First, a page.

Launched in 2019, Amazon Care promised to virtually connect patients with a clinician “24/7, 365 days a year,” according to its website, and also offered some in-person services in certain cities. It was initially built for Amazon’s employees as well as for enterprise clients.
After gathering feedback from customers and their employees, the company determined that Amazon Care “isn’t the right long-term solution” for customers, and it will cease to be offered at the end of this year, according to a memo to staffers from Neil Lindsay, SVP of Amazon Health Services.
“This decision wasn’t made lightly and only became clear after many months of careful consideration,” Lindsay wrote in the memo, a copy of which was provided to CNN Business. “Although our enrolled members have loved many aspects of Amazon Care, it is not a complete enough offering for the large enterprise customers we have been targeting, and wasn’t going to work long-term.”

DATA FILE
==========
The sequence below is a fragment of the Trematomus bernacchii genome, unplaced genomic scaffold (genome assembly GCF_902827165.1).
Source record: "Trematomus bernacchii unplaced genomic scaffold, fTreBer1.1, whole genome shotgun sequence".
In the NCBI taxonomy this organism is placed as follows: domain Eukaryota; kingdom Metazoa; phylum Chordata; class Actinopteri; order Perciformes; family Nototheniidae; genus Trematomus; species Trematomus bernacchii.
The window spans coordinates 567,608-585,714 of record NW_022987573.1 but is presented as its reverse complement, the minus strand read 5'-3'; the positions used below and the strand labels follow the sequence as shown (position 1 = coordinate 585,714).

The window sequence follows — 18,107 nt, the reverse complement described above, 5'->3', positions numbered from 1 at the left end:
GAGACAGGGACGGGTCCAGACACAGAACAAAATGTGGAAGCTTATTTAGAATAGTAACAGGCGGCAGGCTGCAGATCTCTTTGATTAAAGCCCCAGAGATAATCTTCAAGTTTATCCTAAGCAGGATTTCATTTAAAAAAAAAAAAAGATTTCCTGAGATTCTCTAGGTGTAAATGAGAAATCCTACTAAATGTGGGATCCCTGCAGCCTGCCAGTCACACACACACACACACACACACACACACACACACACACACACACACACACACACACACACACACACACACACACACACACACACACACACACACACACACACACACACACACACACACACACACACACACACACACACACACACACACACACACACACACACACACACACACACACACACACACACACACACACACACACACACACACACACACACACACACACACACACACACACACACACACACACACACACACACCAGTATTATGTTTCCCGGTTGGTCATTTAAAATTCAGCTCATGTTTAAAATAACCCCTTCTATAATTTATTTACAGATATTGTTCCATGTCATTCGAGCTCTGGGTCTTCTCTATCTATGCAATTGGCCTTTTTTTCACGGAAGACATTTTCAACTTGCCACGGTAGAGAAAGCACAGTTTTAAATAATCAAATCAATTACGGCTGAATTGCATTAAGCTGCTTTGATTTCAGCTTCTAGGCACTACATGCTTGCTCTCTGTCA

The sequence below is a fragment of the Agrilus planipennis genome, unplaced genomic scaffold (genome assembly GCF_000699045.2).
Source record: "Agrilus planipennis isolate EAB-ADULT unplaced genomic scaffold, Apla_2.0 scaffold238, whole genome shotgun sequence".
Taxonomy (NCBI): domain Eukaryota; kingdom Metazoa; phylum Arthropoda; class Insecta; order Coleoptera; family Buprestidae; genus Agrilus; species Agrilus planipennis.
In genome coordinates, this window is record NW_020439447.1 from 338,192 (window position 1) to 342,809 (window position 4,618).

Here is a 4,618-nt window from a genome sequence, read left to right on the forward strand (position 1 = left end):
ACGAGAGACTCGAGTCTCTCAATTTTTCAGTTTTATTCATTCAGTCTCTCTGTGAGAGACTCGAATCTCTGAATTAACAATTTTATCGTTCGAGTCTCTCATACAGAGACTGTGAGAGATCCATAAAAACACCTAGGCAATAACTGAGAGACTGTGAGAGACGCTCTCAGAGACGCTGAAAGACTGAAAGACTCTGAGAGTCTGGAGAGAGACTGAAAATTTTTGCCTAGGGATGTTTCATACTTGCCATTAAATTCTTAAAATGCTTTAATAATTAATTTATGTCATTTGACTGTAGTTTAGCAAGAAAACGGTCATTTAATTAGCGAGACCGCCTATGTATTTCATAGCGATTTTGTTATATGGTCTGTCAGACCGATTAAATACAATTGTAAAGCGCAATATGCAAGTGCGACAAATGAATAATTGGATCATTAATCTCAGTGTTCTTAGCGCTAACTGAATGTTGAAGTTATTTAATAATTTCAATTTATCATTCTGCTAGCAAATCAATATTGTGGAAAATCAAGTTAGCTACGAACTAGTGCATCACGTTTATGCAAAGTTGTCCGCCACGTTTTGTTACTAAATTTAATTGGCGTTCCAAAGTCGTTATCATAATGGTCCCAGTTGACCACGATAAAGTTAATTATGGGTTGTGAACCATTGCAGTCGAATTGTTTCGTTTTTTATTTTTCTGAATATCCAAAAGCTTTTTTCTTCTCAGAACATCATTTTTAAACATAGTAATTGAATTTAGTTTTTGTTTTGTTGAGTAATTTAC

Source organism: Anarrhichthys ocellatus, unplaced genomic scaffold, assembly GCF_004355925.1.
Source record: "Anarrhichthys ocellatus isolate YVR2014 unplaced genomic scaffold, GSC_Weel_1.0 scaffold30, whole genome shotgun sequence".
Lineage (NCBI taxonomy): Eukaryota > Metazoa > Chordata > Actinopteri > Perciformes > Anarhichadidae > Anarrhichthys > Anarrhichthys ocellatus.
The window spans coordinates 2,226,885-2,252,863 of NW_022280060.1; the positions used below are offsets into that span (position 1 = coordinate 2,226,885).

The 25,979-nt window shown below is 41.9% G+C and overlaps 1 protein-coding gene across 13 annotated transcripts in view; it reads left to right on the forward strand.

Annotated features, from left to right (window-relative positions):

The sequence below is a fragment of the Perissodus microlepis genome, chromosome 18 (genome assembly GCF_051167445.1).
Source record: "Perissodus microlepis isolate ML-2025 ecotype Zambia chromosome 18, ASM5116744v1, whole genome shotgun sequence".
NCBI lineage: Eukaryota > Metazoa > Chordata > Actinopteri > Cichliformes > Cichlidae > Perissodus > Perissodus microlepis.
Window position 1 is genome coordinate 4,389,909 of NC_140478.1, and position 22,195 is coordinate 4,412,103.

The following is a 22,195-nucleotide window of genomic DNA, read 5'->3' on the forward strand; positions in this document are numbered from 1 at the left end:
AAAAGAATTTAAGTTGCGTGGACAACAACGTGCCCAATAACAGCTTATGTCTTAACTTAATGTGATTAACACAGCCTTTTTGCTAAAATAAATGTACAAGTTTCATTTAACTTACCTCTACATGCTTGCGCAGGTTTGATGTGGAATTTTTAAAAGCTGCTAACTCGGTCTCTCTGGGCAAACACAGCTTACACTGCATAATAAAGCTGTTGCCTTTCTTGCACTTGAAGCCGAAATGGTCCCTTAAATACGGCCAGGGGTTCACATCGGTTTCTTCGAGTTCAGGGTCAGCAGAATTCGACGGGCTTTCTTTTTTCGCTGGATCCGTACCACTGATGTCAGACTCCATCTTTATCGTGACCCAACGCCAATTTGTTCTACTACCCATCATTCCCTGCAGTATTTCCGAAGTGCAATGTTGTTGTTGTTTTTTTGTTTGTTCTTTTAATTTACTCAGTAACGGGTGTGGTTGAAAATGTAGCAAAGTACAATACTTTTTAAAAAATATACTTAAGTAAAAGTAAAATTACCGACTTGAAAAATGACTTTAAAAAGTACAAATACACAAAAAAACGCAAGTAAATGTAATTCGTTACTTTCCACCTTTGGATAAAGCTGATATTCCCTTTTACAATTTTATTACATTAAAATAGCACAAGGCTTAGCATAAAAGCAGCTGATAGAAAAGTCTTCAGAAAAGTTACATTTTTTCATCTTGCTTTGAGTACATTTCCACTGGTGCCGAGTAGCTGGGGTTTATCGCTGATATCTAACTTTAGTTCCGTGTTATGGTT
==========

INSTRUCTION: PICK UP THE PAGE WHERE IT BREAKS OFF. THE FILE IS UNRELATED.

As Amazon does away with the telehealth service, it’s investing heavily in another similar effort. Last month, Amazon said it had entered an agreement to acquire One Medical in an all-cash deal valued at approximately $3.9 billion. The membership-based primary care services promises customers “24/7 access to virtual care” and operates in a dozen major US markets. Like Amazon Care, One Medical works with companies to offer health benefits to their employees.
In his memo, Lindsay said the company will take what it has learned from its Amazon Care project and “will continue to invent, learn from our customers and industry partners, and hold ourselves to the highest standards as we further help reimagine the future of health care.”